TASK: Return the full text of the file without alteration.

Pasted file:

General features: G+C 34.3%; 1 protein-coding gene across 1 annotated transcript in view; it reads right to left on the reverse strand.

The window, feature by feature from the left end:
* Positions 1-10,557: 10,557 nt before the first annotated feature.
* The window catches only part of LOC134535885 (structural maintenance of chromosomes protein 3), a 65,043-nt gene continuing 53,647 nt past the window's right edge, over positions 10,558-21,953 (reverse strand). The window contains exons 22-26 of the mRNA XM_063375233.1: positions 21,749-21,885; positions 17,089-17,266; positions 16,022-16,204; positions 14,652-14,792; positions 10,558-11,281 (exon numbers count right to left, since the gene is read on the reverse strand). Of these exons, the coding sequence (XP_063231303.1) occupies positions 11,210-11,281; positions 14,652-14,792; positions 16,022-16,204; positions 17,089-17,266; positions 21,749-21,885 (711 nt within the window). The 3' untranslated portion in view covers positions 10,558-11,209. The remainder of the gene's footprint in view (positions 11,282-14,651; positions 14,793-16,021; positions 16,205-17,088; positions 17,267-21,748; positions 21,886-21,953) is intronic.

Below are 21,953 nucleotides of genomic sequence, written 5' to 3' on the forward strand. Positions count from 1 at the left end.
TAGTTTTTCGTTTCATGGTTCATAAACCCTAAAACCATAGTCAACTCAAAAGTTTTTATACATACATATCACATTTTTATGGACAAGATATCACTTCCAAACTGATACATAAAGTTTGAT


General features: G+C 34.3%; 1 protein-coding gene across 1 annotated transcript in view; it reads right to left on the reverse strand.

The window, feature by feature from the left end:
* Positions 1-10,557: 10,557 nt before the first annotated feature.
* The window catches only part of LOC134535885 (structural maintenance of chromosomes protein 3), a 65,043-nt gene continuing 53,647 nt past the window's right edge, over positions 10,558-21,953 (reverse strand). The window contains exons 22-26 of the mRNA XM_063375233.1: positions 21,749-21,885; positions 17,089-17,266; positions 16,022-16,204; positions 14,652-14,792; positions 10,558-11,281 (exon numbers count right to left, since the gene is read on the reverse strand). Of these exons, the coding sequence (XP_063231303.1) occupies positions 11,210-11,281; positions 14,652-14,792; positions 16,022-16,204; positions 17,089-17,266; positions 21,749-21,885 (711 nt within the window). The 3' untranslated portion in view covers positions 10,558-11,209. The remainder of the gene's footprint in view (positions 11,282-14,651; positions 14,793-16,021; positions 16,205-17,088; positions 17,267-21,748; positions 21,886-21,953) is intronic.

Below are 21,953 nucleotides of genomic sequence, written 5' to 3' on the forward strand. Positions count from 1 at the left end.
TAGTTTTTCGTTTCATGGTTCATAAACCCTAAAACCATAGTCAACTCAAAAGTTTTTATACATACATATCACATTTTTATGGACAAGATATCACTTCCAAACTGATACATAAAGTTTGAT